Artists and writers portray the disorientation of a world facing climate change.This monumental volume, drawn from a 2020 exhibition at the ZKM Center for Art and Media, portrays the disorientation of life in a world facing climate change. It traces this disorientation to the disconnection between two different definitions of the land on which modern humans live: the sovereign nation from which they derive their rights, and another one, hidden, from which they gain their wealth - the land they live on, and the land they live from. Charting the land they will inhabit, they find not a globe, not the iconic «blue marble,» but a series of critical zones - patchy, heterogenous, discontinuous. With short texts, longer essays, and more than 500 illustrations, the contributors explore the new landscape on which it may be possible for humans to land what it means to be «on Earth,» whether the critical zone, the Gaia, or the terrestrial. They consider geopolitical conflicts and tools redesigned for the new «geopolitics of life forms.» The «thought exhibition» described in this book opens a fictional space to explore the new climate regime; the rest of the story is unknown.
Authors: Frédérique Ait-Touati, Alexandra Arènes, Steve Banwart, Sharon A. Billings, Robert Boschman, Susan L. Brantley, Verónica Calvo Valenzuela, Dipesh Chakrabarty, Pierre Charbonnier, Emanuele Coccia, Dorothea Condé, Pierre-Yves Condé, Dilip DaCunha, Gerhard de Vries, Vinciane Despret, William E. Dietrich, Matthieu Duperrex, Sebastien Dutreuil, Jeanne Etelain, Michael Flower, Jennifer Gabrys, Jerôme Gaillardet, Ali Gharib, Pauline Goul, Jonathan Gray, Martin Guinard, Emilie Hache, Clémence Hallé, Donna Haraway, Mira Hirtz, Karen Holmberg, Daniel Irrgang, Paul Jobin, Hanna Jurisch, Joseph Leo Koerner, Bettina Korintenberg, Anna Krzywoszynska, Bruno Latour, Timothy M. Lenton, Sonia Levy, Rachel Libeskind, Olga Lukyanova, Anuradha Mathur, Daria Mille, Ane-Sophie Milon, Timothy Mitchell, Marie-Claire Pierret, Richard Powers, Robert Preusse, Aleksandar Rankovic, Stefanie Rau, Lena Reitschuster, Daniel D. Richter, Simon Schaffer, Alexander W. Schindler, Anne Schreiber, Nikolaj Schultz, Isabelle Stengers, Yohji Suzuki, Bronislaw Szerszynski, John Tresch, Sarah Vanuxem, Laura Dassow Walls, Pierre Wat, Peter Weibel, Jan Zalasiewicz, Estelle Zhong Mengual, Johanna Ziebritzki, Siegfried Zielinski, Benedikte Zitouni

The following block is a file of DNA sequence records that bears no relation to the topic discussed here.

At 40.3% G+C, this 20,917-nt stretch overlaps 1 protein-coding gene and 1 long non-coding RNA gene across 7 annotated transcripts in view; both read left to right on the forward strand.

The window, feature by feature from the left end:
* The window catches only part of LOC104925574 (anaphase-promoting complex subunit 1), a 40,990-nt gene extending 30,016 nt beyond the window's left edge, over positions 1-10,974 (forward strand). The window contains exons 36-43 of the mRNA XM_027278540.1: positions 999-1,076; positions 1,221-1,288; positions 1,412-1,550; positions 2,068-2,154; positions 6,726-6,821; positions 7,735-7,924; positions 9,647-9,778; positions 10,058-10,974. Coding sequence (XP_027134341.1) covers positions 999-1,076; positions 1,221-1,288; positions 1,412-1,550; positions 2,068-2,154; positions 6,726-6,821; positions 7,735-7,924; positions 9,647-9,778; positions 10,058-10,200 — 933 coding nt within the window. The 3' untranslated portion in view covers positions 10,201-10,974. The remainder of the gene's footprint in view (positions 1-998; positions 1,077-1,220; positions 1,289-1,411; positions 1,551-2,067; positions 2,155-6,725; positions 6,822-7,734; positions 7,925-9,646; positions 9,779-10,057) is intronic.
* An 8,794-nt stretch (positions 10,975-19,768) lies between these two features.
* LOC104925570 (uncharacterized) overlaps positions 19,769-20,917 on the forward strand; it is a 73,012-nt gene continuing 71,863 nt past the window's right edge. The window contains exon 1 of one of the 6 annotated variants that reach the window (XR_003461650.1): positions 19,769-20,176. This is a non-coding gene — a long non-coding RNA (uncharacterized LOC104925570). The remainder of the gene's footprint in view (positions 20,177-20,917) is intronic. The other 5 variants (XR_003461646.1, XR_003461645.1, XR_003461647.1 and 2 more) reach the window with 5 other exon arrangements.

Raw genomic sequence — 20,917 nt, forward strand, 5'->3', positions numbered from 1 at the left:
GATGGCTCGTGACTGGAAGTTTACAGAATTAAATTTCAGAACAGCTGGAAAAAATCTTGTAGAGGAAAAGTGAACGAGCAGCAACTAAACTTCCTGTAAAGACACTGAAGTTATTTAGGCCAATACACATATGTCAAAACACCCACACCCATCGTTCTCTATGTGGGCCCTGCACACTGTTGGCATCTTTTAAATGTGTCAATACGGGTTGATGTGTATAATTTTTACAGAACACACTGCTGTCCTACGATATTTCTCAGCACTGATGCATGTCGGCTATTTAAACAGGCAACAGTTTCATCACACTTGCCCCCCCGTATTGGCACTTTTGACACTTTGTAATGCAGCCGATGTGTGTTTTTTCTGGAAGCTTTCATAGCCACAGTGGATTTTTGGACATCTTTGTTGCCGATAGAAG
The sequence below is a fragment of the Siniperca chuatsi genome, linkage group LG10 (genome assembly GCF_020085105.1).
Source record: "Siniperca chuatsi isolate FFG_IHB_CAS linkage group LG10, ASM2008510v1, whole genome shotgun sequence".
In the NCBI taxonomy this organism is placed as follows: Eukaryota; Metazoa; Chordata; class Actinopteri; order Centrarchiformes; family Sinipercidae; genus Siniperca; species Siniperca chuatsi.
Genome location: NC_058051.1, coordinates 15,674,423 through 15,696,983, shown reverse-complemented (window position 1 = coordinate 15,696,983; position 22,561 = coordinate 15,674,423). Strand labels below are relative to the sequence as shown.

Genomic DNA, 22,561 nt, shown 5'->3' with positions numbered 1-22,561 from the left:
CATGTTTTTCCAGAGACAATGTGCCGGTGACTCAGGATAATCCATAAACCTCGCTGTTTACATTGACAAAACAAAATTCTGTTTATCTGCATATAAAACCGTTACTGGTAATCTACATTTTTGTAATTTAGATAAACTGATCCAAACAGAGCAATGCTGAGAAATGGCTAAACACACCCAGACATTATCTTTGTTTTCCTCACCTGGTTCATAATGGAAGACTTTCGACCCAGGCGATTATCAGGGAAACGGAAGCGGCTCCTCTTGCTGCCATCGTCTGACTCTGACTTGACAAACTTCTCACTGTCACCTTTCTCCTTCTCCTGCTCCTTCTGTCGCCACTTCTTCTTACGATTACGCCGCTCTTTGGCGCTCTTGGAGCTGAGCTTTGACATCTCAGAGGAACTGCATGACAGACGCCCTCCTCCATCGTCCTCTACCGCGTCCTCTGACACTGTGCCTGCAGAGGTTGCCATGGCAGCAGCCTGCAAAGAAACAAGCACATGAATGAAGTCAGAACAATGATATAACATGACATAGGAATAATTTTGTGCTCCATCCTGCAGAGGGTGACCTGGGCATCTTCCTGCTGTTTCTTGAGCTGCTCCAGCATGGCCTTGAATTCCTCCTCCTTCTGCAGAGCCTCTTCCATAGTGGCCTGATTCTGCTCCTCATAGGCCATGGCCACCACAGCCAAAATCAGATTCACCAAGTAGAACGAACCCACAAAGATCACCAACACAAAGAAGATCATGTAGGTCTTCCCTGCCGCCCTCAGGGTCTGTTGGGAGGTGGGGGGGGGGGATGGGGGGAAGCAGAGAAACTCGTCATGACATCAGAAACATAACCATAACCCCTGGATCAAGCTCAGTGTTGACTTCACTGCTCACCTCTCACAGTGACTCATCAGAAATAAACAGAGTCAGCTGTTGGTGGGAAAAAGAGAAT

Before 1900, sculpture was based on the mimetic embodiment of humans, animals, and objects. Space itself was not its concern. But with the new experiences of space and time brought about by the Industrial Revolution and its technology — moving machines, such as trains and cars, and the emerging telecommunications media — the historical categories of plastic arts such as mass, volume, and gravity, derived from the body, until then the only medium of spatial and temporal experience, were rigorously denied.
This radical rupture from body-bound and object-oriented figurative sculpture and the transition to abstract vectors of space disclose a paradox: when sculpture after 1900 conceived the shaping of space as its only domain, these spatial sculptures were defined through negations of hitherto dominant sculptural characteristics:
void instead of volume
vacuum instead of mass
airy instead of solid
weightless instead of heavy
virtual instead of real
shadow instead of light
abstract instead of figurative
Artists focused on the new shapes of these empty, interstitial, and negative spaces.
Using rediscovered documents from art history and cross-bridging the artistic with mathematical models, this monumental and richly illustrated book from ZKM | Center for Art and Media Karlsruhe demonstrates a new theory about modern sculpture’s fundamental differences from works of the past. Negative Space unfolds the revolutionary trajectories of abstract sculpture in the twentieth and twenty-first centuries: from linear and planar, suspended and pneumatic sculptures to virtual volumes and immersive environments.